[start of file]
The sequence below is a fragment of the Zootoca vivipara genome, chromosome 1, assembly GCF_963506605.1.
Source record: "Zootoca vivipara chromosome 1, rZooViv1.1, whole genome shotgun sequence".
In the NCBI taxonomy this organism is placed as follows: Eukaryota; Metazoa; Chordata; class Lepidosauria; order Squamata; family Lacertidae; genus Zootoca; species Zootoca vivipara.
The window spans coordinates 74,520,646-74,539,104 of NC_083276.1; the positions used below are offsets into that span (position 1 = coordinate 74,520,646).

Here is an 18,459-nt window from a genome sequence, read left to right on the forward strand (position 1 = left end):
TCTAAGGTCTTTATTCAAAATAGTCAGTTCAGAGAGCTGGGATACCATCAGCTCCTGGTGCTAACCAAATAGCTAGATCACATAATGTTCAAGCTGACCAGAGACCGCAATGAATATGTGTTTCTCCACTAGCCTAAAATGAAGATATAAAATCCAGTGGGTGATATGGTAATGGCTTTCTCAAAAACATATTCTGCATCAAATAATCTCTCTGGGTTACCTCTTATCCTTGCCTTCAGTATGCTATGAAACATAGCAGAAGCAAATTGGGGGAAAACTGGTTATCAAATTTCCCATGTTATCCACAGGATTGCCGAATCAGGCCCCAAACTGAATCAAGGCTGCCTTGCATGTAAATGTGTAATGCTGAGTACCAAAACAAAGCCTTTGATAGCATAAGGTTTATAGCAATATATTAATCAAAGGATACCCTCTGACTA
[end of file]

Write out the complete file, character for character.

The sequence below is a fragment of the Zootoca vivipara genome, chromosome 1, assembly GCF_963506605.1.
Source record: "Zootoca vivipara chromosome 1, rZooViv1.1, whole genome shotgun sequence".
In the NCBI taxonomy this organism is placed as follows: Eukaryota; Metazoa; Chordata; class Lepidosauria; order Squamata; family Lacertidae; genus Zootoca; species Zootoca vivipara.
The window spans coordinates 74,520,646-74,539,104 of NC_083276.1; the positions used below are offsets into that span (position 1 = coordinate 74,520,646).

Here is an 18,459-nt window from a genome sequence, read left to right on the forward strand (position 1 = left end):
TCTAAGGTCTTTATTCAAAATAGTCAGTTCAGAGAGCTGGGATACCATCAGCTCCTGGTGCTAACCAAATAGCTAGATCACATAATGTTCAAGCTGACCAGAGACCGCAATGAATATGTGTTTCTCCACTAGCCTAAAATGAAGATATAAAATCCAGTGGGTGATATGGTAATGGCTTTCTCAAAAACATATTCTGCATCAAATAATCTCTCTGGGTTACCTCTTATCCTTGCCTTCAGTATGCTATGAAACATAGCAGAAGCAAATTGGGGGAAAACTGGTTATCAAATTTCCCATGTTATCCACAGGATTGCCGAATCAGGCCCCAAACTGAATCAAGGCTGCCTTGCATGTAAATGTGTAATGCTGAGTACCAAAACAAAGCCTTTGATAGCATAAGGTTTATAGCAATATATTAATCAAAGGATACCCTCTGACTA